One strand of the book that I found tremendously compelling was Kelly’s clear and incisive ability to understand her parents’ marriage, and the different – but equally crucial – roles each had played in the family.  As she becomes a mother herself, Kelly begins to see the ways in which being the “glue” to her husband’s “glitter” were a choice, and not always an easy one.  A new identification with her mother develops when Kelly has her own children: “I began the transition from my father’s breezy relationship with the world to my mother’s determined navigation of it.”

Glitter and Glue is told in Kelly’s inimitable, funny, wise voice, the one that is now familiar from her other work and which feels like I’m talking to a particularly well-spoken and hilarious friend.  Over and over again I laughed and blinked away tears, often on the same page.  On the last page of the book Kelly says, “I want to tell my mom that I admire her, the quiet hero of 168 Wooded Lane,” and the whole story comes into sharp, bright focus.  This book is a love letter to her mother, just as The Middle Place was one to her father.  Even though the child and adolescent Kelly couldn’t necessarily appreciate her mother in the moment (and isn’t this true for a great many of us?) , the middle-aged one can recognize the ways in which Mary Corrigan contained “the strongest currency [a child] would ever know: maternal love.”

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  1. Posted February 3, 2014 at 6:11 am | Permalink

    This has to be one of the best book titles I’ve ever heard. I love your review and will certainly be getting this book.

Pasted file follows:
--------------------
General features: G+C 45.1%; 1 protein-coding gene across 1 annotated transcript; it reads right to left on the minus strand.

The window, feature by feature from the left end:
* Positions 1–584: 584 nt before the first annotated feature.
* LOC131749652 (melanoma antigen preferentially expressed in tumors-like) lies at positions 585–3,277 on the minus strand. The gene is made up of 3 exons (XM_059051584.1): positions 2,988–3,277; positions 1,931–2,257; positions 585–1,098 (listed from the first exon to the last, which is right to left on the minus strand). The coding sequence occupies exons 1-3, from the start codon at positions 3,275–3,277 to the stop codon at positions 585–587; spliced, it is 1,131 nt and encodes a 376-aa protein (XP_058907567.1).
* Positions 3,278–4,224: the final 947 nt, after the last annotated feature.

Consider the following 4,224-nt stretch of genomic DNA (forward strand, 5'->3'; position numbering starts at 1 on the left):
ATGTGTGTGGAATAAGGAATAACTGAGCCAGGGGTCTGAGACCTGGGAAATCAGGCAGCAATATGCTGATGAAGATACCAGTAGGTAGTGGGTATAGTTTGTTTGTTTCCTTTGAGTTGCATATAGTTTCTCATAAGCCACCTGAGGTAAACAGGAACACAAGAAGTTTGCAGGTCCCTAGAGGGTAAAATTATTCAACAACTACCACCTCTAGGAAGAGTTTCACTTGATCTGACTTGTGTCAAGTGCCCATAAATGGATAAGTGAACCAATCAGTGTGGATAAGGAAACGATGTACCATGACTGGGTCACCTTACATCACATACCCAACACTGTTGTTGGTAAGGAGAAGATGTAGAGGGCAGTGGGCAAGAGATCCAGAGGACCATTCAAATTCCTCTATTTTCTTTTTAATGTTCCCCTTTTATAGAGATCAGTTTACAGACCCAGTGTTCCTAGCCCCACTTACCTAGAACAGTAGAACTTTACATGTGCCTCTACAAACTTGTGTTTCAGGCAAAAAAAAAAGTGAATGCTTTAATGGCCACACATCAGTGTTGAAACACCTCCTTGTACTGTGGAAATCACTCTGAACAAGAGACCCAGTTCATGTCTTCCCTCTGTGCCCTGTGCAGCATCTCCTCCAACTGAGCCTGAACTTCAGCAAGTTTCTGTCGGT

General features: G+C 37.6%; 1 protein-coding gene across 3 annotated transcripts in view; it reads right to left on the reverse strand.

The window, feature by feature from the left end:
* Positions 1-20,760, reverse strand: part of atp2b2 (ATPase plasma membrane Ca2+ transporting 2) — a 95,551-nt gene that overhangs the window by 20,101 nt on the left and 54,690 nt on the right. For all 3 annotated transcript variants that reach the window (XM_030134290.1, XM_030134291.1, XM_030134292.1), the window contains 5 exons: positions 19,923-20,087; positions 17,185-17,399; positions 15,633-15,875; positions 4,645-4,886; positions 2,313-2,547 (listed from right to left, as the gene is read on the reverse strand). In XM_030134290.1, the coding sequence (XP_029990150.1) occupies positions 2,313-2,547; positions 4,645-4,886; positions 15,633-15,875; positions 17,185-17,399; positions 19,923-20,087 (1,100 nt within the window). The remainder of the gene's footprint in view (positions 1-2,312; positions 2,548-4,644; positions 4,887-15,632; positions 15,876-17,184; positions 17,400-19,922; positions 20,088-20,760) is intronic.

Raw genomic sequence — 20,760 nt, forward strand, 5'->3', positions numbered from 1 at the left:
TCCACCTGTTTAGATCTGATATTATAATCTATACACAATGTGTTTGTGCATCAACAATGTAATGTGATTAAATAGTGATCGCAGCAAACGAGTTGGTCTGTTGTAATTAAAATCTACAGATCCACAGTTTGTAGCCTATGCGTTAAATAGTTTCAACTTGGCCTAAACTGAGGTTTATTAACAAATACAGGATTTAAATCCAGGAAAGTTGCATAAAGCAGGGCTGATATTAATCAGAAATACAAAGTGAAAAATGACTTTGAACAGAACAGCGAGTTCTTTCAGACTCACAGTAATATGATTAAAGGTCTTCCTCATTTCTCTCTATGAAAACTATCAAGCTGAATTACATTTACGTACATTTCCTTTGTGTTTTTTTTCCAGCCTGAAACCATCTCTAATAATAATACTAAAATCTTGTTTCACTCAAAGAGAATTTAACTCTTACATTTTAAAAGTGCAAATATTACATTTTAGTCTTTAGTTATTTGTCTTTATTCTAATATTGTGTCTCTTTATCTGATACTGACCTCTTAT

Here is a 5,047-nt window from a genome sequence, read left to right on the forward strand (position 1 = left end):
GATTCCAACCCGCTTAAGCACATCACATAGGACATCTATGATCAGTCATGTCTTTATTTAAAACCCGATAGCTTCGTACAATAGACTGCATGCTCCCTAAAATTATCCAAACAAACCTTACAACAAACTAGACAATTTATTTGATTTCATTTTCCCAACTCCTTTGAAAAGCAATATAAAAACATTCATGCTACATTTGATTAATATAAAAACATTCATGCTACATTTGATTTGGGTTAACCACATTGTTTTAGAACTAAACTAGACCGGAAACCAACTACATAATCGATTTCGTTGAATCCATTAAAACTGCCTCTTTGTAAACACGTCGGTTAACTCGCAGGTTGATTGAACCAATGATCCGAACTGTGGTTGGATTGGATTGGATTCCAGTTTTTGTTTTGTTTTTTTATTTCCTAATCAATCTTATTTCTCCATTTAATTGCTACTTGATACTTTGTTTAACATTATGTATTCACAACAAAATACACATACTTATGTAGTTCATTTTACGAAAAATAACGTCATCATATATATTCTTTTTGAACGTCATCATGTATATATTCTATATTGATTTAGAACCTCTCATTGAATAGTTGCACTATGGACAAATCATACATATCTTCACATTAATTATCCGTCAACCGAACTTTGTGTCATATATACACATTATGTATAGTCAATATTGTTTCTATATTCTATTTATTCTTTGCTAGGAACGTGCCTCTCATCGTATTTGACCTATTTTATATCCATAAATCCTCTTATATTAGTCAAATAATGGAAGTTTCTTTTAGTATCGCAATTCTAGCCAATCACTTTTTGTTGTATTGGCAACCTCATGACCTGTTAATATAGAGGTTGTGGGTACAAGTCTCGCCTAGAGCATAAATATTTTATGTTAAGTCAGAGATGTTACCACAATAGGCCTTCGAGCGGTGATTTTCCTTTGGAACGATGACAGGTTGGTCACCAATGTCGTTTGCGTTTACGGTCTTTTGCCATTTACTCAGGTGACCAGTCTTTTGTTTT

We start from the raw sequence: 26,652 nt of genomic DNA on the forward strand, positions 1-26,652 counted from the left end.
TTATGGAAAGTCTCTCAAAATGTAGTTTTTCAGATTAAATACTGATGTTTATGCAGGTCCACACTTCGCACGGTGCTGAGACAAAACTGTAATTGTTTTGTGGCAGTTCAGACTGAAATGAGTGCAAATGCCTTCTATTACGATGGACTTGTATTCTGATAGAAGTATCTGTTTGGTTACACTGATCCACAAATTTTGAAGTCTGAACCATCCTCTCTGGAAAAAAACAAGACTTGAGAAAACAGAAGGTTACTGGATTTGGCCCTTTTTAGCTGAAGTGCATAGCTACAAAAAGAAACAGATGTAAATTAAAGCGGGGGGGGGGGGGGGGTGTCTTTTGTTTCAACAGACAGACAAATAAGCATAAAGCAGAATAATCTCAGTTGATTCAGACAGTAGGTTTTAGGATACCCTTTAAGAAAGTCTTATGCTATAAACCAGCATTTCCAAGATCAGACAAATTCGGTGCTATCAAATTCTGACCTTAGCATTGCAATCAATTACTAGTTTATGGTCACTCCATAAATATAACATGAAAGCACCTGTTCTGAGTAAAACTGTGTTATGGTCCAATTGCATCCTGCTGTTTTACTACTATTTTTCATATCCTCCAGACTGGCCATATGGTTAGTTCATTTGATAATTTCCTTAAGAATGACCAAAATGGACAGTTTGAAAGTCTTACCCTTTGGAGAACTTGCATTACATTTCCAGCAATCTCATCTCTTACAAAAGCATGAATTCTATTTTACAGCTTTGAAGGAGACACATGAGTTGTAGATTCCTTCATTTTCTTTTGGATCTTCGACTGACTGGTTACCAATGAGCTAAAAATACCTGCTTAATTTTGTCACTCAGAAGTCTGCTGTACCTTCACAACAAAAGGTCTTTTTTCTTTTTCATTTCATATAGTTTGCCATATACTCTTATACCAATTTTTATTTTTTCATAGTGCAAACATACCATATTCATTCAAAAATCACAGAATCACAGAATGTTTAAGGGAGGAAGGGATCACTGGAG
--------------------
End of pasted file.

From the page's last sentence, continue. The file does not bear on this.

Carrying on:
2. Posted February 3, 2014 at 7:34 am | Permalink

    Ahhhh!!! I cannot wait to read it! I’m planning to see her when she’s here in the DC area on Feb 8th. I’m mid-way through The Middle Place and am LOVING it so far. She’s such an incredible writer.

  3. Posted February 3, 2014 at 7:34 am | Permalink

    My pre-ordered book should arrive this week and I can’t wait. I still consider The Middle Place to be near the top of my favorites pile and from all I have been reading, I’m pretty sure that Glitter and Glue will be joining it. What a wonderful, wonderful review.

  4. Posted February 3, 2014 at 7:35 am | Permalink

    Ooops – meant Feb 28th.

  5. Posted February 3, 2014 at 7:51 am | Permalink

    As always, love your review. And I think I have you to thank for introducing me to Kelly Corrigan’s writing for the first time way back when! Looking forward to digging into my copy as soon as it gets here!

    {And if I miss it because I’m terribly out of the loop and spastic social media… if she happens to makes it to Boston for a reading will you let me know?}

  6. Posted February 3, 2014 at 8:00 am | Permalink